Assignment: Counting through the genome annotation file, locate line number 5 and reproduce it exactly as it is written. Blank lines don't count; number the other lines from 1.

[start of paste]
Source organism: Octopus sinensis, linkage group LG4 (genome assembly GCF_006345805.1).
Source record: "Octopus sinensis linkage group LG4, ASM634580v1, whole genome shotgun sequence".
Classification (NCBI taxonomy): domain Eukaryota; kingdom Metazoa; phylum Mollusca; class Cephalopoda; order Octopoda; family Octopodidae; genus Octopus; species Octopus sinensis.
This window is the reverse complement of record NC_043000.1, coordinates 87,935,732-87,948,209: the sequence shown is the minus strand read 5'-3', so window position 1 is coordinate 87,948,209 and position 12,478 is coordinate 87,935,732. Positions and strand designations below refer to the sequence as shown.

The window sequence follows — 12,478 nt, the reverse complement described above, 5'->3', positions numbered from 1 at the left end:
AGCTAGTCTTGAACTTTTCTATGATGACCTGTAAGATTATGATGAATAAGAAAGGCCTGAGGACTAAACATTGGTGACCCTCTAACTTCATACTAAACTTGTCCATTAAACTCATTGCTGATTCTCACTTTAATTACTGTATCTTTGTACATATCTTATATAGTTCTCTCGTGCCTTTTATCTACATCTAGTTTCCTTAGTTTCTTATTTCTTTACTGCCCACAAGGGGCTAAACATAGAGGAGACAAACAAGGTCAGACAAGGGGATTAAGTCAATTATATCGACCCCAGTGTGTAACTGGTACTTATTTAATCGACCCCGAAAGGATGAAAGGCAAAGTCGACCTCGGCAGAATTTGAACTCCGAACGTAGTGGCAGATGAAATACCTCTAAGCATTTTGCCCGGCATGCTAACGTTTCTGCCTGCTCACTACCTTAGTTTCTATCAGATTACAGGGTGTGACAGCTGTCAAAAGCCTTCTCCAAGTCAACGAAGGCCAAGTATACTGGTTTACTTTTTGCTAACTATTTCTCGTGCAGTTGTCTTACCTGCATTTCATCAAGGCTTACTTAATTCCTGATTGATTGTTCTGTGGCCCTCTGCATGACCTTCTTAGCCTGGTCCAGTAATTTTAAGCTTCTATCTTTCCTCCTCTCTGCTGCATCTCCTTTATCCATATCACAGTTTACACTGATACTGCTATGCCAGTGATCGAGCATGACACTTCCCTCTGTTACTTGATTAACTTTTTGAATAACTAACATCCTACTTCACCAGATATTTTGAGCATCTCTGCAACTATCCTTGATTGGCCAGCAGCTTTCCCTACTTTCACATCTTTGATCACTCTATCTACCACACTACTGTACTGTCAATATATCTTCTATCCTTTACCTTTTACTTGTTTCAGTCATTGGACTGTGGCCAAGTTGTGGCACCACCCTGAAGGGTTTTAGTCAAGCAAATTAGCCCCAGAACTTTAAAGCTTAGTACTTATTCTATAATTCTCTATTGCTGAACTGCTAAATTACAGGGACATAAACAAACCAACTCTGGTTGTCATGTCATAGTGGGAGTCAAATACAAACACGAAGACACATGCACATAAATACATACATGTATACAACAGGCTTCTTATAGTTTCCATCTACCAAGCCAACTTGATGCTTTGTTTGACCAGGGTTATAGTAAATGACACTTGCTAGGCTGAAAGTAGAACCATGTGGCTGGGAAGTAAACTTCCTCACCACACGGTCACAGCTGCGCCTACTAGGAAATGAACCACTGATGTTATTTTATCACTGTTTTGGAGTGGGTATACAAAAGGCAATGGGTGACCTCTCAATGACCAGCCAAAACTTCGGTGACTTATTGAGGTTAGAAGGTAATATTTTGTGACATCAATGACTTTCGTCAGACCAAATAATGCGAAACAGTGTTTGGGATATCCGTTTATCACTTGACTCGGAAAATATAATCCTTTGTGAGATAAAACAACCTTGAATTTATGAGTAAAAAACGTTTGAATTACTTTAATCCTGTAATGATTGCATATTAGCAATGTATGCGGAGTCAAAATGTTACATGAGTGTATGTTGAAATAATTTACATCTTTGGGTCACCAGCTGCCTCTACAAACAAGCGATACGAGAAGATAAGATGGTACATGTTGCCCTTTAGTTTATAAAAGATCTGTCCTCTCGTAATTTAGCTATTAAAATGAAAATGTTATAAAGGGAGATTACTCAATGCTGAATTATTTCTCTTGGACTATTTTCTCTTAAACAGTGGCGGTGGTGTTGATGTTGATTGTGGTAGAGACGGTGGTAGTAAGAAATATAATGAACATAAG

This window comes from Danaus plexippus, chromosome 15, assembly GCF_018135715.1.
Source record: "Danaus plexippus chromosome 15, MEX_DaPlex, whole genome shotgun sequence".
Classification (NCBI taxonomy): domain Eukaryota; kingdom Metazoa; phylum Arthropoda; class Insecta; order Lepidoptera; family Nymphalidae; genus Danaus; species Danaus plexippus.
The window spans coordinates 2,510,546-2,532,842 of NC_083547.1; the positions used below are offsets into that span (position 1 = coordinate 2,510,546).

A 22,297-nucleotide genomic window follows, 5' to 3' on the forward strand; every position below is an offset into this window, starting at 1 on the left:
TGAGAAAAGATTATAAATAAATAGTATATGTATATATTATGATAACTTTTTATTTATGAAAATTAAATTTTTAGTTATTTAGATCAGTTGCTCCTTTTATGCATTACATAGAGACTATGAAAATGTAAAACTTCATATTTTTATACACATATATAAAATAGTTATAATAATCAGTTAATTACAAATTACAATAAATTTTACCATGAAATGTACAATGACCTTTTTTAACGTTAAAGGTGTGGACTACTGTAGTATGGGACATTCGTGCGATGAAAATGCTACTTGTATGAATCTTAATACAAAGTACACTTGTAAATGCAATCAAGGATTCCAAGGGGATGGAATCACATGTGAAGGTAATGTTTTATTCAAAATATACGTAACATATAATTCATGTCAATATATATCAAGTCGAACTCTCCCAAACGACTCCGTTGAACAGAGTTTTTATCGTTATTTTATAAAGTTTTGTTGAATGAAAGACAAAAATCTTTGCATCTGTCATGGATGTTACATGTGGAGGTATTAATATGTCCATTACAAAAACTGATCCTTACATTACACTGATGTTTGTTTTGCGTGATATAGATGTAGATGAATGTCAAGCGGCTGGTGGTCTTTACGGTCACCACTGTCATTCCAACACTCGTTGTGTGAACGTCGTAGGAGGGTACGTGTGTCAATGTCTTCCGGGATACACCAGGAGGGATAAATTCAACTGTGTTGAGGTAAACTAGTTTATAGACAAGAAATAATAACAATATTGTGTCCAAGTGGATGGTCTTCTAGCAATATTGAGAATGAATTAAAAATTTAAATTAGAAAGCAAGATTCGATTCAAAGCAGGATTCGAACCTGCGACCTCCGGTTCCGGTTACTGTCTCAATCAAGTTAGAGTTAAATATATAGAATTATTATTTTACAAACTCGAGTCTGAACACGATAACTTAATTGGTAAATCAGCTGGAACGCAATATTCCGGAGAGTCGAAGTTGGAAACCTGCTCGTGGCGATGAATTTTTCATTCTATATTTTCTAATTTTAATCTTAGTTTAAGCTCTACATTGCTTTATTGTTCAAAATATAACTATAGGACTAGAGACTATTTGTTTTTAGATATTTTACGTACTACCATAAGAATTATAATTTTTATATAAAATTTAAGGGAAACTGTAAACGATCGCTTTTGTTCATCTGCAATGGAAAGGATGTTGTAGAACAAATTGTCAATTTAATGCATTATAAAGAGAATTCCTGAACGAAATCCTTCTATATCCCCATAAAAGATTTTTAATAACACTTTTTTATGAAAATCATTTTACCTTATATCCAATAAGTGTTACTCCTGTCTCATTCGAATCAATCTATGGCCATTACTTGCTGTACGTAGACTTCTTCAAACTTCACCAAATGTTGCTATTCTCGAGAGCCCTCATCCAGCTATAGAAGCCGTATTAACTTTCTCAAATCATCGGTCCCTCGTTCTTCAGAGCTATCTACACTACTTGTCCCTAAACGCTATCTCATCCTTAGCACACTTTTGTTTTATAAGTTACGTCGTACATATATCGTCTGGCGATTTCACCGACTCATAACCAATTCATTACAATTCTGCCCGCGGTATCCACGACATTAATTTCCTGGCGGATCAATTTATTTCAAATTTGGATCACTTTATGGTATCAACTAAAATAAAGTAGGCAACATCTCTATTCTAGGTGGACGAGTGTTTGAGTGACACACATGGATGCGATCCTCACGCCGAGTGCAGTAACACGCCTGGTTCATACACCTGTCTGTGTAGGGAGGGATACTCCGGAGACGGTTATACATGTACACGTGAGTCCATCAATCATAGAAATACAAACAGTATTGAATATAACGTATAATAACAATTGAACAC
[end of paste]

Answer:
The window sequence follows — 12,478 nt, the reverse complement described above, 5'->3', positions numbered from 1 at the left end: